Scientists have found the final resting place of European Space Agency's first lunar mission, SMART-1, 11 years after the spacecraft crashed into the Moon.
Scientists have found the final resting place of European Space Agency’s first lunar mission, SMART-1, 11 years after the spacecraft crashed into the Moon. Researchers from European Space Agency (ESA) found the location to be 34.262 degree south and 46.193 degree west, consistent with the coordinates of impact calculated initially. The spacecraft launched on September 27, 2003 and was sent into a controlled impact on September 3, 2006 with the lunar surface. An impact flash was imaged at the time by the Canada- France-Hawaii Telescope on the dark side of the boundary between night and day on the lunar surface, however, the exact location had not been identified until now.
“SMART-1 had a hard, grazing and bouncing landing at two kilometres per second on the surface of the Moon. There were no other spacecraft in orbit at the time to give a close-up view of the impact, and finding the precise location became a ‘cold case’ for more than 10 years,” said Bernard Foing, project scientist ESA SMART-1. “For this ‘Crash Scene Investigation’, we used all possible Earth witnesses, observational facts and computer models to identify the exact site and have finally found the scars,” Foing said. The SMART-1 impact site was discovered by Phil Stooke, of Western University in Canada using high-resolution images from NASA’s Lunar Reconnaissance Orbiter (LRO).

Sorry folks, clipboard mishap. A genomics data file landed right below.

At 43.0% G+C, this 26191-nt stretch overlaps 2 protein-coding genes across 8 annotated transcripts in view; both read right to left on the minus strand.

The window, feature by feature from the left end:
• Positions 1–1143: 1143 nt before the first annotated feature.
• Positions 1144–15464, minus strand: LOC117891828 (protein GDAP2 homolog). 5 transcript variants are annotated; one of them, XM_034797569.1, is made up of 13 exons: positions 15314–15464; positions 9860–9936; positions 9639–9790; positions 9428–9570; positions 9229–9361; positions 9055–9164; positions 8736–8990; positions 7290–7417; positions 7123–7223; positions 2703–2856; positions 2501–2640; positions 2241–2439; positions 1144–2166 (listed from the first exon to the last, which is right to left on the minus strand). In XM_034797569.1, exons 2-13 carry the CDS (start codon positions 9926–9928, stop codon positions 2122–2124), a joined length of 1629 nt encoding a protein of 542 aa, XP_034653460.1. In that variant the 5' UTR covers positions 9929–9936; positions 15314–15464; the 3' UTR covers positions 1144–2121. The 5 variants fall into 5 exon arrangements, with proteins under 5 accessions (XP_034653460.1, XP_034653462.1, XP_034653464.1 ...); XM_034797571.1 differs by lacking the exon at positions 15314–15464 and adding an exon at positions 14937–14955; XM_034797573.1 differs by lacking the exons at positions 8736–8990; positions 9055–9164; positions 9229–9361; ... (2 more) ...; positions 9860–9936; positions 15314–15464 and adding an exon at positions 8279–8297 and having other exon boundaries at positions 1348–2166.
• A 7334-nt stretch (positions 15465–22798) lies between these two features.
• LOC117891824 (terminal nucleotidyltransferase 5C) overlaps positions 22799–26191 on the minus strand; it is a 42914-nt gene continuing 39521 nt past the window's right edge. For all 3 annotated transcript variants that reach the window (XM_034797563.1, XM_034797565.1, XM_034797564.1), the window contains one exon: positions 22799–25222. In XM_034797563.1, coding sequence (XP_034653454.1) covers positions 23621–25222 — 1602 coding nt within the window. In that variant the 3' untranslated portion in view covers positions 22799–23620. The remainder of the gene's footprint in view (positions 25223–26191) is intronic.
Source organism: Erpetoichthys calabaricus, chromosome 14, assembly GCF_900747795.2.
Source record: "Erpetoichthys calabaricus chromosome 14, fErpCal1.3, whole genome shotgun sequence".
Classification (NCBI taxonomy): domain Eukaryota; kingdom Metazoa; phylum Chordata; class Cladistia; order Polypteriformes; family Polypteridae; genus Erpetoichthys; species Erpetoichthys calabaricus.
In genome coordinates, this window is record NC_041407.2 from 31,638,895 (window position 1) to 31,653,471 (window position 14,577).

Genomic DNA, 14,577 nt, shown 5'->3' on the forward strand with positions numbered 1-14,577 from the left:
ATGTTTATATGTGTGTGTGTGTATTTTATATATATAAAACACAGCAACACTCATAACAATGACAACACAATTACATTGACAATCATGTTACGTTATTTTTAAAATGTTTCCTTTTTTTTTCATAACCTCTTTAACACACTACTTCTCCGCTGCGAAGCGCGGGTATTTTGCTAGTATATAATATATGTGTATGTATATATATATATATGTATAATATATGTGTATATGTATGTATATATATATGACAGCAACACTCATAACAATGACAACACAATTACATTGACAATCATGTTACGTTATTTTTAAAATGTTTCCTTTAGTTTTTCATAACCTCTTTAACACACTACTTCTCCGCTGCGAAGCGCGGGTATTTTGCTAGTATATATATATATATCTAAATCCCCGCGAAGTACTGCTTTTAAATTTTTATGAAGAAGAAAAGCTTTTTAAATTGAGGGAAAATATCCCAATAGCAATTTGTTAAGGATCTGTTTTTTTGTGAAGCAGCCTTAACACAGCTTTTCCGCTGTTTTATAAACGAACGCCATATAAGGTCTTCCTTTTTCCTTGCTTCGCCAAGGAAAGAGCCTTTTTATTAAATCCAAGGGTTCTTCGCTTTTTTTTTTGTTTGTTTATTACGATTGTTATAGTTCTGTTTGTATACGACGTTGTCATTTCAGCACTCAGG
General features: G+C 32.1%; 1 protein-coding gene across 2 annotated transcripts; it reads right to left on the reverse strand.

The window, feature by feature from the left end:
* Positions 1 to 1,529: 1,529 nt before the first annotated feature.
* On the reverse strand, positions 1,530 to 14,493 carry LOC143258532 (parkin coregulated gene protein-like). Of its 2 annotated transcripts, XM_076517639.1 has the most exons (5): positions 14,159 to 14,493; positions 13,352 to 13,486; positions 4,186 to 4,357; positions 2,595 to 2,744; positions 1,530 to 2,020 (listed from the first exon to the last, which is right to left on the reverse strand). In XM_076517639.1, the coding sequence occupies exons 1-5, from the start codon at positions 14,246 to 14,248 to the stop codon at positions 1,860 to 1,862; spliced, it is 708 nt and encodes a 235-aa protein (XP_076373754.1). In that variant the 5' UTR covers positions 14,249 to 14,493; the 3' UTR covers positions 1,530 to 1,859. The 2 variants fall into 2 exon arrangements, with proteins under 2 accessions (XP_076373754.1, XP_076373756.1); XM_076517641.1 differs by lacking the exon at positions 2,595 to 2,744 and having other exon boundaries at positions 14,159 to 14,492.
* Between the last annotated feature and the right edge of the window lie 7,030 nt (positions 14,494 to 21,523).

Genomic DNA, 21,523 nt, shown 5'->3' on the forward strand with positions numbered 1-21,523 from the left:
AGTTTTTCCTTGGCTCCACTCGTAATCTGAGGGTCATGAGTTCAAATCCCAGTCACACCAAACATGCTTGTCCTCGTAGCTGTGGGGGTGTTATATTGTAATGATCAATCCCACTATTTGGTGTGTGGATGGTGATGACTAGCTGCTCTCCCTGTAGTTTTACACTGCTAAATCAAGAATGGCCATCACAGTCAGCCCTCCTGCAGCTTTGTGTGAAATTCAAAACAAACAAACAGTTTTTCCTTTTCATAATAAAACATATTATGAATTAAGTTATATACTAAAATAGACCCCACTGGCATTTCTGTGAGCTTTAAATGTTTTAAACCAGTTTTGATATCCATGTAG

The images show a linear gouge in the surface, about four metres wide and 20 metres long, cutting across a small pre- existing crater. At the far end, a faint fan of ejecta sprays out to the south. “The high resolution LRO images show white ejecta, about seven metres across, from the first contact. A north-south channel has then been carved out by the SMART-1 spacecraft body, before its bouncing ricochet. “We can make out three faint but distinct ejecta streams from the impact, about 40 metres long and separated by 20- degree angles,” Foing said.
Orbit tracking and the impact flash gave a good estimate of the impact location, and very close to that point was a very unusual small feature, researchers said. “It is exciting to see for the first time the real scars from the SMART-1 impact, and compare them to the models and laboratory simulations,” said Mark Burchell from the University of Kent in the UK.